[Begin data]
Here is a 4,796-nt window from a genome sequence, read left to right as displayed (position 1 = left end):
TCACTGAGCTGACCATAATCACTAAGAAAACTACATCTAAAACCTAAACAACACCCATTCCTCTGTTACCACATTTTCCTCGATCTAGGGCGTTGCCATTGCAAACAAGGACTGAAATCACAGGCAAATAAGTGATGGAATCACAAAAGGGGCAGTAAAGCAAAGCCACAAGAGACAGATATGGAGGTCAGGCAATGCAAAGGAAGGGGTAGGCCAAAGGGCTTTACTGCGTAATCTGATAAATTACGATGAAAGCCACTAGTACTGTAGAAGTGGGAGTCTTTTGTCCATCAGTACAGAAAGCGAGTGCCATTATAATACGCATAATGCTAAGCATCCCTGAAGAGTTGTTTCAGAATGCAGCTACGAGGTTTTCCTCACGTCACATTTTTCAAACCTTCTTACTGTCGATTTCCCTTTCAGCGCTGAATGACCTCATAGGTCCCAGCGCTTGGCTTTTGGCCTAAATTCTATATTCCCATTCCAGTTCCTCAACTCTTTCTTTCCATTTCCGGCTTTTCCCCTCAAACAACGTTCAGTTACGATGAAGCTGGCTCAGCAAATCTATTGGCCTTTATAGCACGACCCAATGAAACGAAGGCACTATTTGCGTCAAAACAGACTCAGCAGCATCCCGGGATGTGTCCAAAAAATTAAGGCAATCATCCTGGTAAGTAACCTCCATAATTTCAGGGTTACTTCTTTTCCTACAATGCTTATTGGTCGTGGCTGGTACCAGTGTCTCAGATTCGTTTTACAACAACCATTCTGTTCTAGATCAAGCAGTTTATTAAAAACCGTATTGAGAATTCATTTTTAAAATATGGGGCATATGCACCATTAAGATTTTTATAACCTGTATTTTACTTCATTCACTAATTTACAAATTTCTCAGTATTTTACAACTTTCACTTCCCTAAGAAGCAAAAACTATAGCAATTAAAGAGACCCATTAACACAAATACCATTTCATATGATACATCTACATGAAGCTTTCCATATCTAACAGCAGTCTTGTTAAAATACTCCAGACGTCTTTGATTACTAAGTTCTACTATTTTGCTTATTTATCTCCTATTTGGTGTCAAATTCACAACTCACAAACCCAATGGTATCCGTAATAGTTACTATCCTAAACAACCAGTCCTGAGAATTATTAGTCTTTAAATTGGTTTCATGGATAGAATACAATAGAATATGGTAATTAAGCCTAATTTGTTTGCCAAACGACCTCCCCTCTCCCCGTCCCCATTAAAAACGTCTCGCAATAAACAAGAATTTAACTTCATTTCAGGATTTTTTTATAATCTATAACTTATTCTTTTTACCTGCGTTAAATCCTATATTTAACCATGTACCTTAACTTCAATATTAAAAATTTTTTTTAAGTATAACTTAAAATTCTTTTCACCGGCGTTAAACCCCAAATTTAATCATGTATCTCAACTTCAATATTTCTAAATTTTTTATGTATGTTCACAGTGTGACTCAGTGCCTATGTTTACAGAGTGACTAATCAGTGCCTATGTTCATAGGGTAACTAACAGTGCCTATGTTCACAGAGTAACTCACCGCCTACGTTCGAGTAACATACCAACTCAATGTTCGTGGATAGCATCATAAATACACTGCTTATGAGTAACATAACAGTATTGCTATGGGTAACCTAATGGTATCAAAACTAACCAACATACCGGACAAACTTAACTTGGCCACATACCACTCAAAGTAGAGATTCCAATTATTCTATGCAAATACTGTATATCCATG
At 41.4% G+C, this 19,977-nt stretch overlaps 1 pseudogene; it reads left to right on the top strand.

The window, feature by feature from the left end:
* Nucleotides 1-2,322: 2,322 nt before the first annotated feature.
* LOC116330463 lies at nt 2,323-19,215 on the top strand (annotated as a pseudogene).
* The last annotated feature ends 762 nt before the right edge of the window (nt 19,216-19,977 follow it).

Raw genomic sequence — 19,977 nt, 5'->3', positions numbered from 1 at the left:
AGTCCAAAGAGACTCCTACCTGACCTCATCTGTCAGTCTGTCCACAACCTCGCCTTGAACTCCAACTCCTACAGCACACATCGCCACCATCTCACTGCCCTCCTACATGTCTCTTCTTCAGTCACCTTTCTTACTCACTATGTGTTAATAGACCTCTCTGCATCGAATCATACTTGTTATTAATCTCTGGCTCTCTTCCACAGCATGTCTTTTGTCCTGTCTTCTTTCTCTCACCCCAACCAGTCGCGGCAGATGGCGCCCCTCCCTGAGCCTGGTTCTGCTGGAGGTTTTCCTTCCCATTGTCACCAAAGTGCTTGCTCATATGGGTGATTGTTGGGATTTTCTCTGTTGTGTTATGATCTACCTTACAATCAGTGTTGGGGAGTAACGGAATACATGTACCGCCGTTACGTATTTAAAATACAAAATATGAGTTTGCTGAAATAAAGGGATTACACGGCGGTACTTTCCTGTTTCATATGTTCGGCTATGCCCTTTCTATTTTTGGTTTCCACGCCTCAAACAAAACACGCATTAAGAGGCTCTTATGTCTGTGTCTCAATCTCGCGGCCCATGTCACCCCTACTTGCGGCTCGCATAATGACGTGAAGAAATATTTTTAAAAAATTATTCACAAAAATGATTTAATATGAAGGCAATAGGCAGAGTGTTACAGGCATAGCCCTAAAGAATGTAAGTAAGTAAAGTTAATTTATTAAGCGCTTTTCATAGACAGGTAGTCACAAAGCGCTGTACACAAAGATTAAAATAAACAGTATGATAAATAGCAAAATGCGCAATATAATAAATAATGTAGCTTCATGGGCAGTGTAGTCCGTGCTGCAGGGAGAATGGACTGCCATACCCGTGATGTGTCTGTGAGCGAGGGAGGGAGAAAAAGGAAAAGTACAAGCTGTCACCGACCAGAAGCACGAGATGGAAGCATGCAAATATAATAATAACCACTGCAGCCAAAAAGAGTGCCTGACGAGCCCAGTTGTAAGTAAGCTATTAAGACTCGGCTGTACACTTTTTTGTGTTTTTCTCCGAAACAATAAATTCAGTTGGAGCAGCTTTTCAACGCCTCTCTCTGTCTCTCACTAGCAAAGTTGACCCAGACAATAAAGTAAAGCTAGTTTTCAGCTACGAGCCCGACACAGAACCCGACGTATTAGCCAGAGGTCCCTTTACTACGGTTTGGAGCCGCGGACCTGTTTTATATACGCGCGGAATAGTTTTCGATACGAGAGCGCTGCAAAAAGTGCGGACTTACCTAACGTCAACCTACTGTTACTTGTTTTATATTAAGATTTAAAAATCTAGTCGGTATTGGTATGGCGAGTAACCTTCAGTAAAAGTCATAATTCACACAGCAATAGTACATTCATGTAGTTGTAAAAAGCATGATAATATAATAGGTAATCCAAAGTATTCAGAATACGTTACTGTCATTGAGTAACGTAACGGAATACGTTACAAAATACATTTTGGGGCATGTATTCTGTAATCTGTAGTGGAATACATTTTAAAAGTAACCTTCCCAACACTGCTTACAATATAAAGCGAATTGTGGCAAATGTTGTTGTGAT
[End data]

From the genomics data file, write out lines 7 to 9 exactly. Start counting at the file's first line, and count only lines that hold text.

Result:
* The last annotated feature ends 762 nt before the right edge of the window (nt 19,216-19,977 follow it).

Raw genomic sequence — 19,977 nt, 5'->3', positions numbered from 1 at the left:
AGTCCAAAGAGACTCCTACCTGACCTCATCTGTCAGTCTGTCCACAACCTCGCCTTGAACTCCAACTCCTACAGCACACATCGCCACCATCTCACTGCCCTCCTACATGTCTCTTCTTCAGTCACCTTTCTTACTCACTATGTGTTAATAGACCTCTCTGCATCGAATCATACTTGTTATTAATCTCTGGCTCTCTTCCACAGCATGTCTTTTGTCCTGTCTTCTTTCTCTCACCCCAACCAGTCGCGGCAGATGGCGCCCCTCCCTGAGCCTGGTTCTGCTGGAGGTTTTCCTTCCCATTGTCACCAAAGTGCTTGCTCATATGGGTGATTGTTGGGATTTTCTCTGTTGTGTTATGATCTACCTTACAATCAGTGTTGGGGAGTAACGGAATACATGTACCGCCGTTACGTATTTAAAATACAAAATATGAGTTTGCTGAAATAAAGGGATTACACGGCGGTACTTTCCTGTTTCATATGTTCGGCTATGCCCTTTCTATTTTTGGTTTCCACGCCTCAAACAAAACACGCATTAAGAGGCTCTTATGTCTGTGTCTCAATCTCGCGGCCCATGTCACCCCTACTTGCGGCTCGCATAATGACGTGAAGAAATATTTTTAAAAAATTATTCACAAAAATGATTTAATATGAAGGCAATAGGCAGAGTGTTACAGGCATAGCCCTAAAGAATGTAAGTAAGTAAAGTTAATTTATTAAGCGCTTTTCATAGACAGGTAGTCACAAAGCGCTGTACACAAAGATTAAAATAAACAGTATGATAAATAGCAAAATGCGCAATATAATAAATAATGTAGCTTCATGGGCAGTGTAGTCCGTGCTGCAGGGAGAATGGACTGCCATACCCGTGATGTGTCTGTGAGCGAGGGAGGGAGAAAAAGGAAAAGTACAAGCTGTCACCGACCAGAAGCACGAGATGGAAGCATGCAAATATAATAATAACCACTGCAGCCAAAAAGAGTGCCTGACGAGCCCAGTTGTAAGTAAGCTATTAAGACTCGGCTGTACACTTTTTTGTGTTTTTCTCCGAAACAATAAATTCAGTTGGAGCAGCTTTTCAACGCCTCTCTCTGTCTCTCACTAGCAAAGTTGACCCAGACAATAAAGTAAAGCTAGTTTTCAGCTACGAGCCCGACACAGAACCCGACGTATTAGCCAGAGGTCCCTTTACTACGGTTTGGAGCCGCGGACCTGTTTTATATACGCGCGGAATAGTTTTCGATACGAGAGCGCTGCAAAAAGTGCGGACTTACCTAACGTCAACCTACTGTTACTTGTTTTATATTAAGATTTAAAAATCTAGTCGGTATTGGTATGGCGAGTAACCTTCAGTAAAAGTCATAATTCACACAGCAATAGTACATTCATGTAGTTGTAAAAAGCATGATAATATAATAGGTAATCCAAAGTATTCAGAATACGTTACTGTCATTGAGTAACGTAACGGAATACGTTACAAAATACATTTTGGGGCATGTATTCTGTAATCTGTAGTGGAATACATTTTAAAAGTAACCTTCCCAACACTGCTTACAATATAAAGCGAATTGTGGCAAATGTTGTTGTGAT